The potential breakthrough for the environment was made by a team of scientists from Queensland University of Technology (QUT), led by Associate Professor Zhu Huai Yong from the School of Physical and Chemical Sciences.
"Water is used to cool nuclear reactors and during the mining and purification of nuclear material, so waste water is a big problem.
"We have created ceramic nanofibres which attract and trap radioactive cations (positively charged ions), possibly forever," he said.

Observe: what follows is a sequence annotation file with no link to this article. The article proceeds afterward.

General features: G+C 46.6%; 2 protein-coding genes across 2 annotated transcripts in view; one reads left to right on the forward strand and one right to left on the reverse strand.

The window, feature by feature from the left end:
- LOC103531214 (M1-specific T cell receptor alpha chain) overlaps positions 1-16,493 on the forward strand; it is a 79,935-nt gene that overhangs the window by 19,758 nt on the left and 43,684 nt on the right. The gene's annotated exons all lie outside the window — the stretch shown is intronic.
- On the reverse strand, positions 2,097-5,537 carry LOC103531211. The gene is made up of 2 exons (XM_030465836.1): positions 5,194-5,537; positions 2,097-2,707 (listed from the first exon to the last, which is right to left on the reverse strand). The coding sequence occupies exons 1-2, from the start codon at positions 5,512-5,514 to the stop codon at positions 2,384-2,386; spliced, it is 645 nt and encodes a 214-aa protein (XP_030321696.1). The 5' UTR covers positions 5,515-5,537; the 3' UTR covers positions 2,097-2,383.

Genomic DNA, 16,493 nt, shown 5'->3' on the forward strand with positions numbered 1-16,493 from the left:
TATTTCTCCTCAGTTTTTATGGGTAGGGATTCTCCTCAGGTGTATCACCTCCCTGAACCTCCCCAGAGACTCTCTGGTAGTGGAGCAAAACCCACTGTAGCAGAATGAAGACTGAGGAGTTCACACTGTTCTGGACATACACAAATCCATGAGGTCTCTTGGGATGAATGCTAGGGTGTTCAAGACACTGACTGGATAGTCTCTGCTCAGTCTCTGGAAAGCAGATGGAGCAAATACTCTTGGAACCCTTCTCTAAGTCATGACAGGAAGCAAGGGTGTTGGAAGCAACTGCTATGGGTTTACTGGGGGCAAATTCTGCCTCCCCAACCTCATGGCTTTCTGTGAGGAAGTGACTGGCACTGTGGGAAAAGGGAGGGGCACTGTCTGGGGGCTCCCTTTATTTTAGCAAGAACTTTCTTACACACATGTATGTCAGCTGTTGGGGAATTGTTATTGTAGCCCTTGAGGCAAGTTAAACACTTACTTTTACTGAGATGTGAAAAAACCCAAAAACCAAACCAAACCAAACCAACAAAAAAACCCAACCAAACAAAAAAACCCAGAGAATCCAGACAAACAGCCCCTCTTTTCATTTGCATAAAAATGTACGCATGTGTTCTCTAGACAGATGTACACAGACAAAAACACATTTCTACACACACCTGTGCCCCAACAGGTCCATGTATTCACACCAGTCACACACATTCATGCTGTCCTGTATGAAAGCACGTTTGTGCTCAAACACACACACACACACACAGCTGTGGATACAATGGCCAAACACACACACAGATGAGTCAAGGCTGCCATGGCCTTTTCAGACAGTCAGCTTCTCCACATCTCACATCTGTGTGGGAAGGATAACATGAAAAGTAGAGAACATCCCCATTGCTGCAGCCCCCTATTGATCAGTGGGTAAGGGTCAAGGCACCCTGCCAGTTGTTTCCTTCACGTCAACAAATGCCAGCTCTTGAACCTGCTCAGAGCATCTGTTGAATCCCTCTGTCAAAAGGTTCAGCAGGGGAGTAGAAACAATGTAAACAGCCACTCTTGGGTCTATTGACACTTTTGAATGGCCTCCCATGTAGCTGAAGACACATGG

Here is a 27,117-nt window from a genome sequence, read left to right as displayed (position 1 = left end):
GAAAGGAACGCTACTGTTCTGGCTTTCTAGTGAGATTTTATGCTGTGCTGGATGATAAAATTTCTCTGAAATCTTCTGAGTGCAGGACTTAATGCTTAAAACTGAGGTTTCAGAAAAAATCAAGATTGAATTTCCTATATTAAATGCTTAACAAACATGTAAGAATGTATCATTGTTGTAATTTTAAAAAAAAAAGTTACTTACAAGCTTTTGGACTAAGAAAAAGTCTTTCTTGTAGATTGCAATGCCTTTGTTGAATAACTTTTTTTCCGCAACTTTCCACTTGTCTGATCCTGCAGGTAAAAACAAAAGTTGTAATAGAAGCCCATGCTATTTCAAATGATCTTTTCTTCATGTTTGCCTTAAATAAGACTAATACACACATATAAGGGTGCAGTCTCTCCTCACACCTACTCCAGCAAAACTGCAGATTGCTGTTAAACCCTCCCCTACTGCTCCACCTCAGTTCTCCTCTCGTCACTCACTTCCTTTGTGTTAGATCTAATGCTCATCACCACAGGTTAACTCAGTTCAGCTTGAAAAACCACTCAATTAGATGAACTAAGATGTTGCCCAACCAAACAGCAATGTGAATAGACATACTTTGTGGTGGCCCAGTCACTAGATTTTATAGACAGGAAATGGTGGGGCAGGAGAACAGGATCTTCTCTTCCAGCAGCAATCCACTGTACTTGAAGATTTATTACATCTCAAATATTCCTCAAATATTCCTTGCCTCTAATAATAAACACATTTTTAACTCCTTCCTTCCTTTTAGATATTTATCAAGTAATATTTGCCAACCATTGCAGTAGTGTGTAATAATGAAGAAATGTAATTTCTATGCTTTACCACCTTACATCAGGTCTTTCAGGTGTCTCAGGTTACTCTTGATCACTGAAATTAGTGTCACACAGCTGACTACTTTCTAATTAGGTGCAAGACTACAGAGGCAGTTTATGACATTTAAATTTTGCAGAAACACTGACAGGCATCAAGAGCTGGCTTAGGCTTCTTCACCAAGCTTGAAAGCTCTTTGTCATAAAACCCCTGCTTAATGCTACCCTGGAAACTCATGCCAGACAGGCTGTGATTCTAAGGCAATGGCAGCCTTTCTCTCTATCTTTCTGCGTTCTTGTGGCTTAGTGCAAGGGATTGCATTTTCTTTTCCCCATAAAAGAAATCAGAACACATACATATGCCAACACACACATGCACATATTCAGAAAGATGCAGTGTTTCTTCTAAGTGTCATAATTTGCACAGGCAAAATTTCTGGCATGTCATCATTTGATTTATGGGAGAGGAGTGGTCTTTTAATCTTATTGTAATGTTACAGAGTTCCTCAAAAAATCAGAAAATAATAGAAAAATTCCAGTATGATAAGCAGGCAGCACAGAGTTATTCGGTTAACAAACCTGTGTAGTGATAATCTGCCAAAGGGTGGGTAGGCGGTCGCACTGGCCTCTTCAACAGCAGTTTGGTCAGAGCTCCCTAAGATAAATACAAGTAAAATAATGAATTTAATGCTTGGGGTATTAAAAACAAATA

"The ceramic material can last a very long time, much longer than the radioactivity of a radioactive ion."
"The fibres are in very thin layers, less than one nanometre in width, and the radioactive ions are attracted into the space between the layers," he said.
"Once the ceramic material absorbs a certain amount, the layers collapse to lock the radioactive ions inside."
The nanofibres, which are up to 40 micrometres in length, look like white powder to the human eye, Prof Zhu said.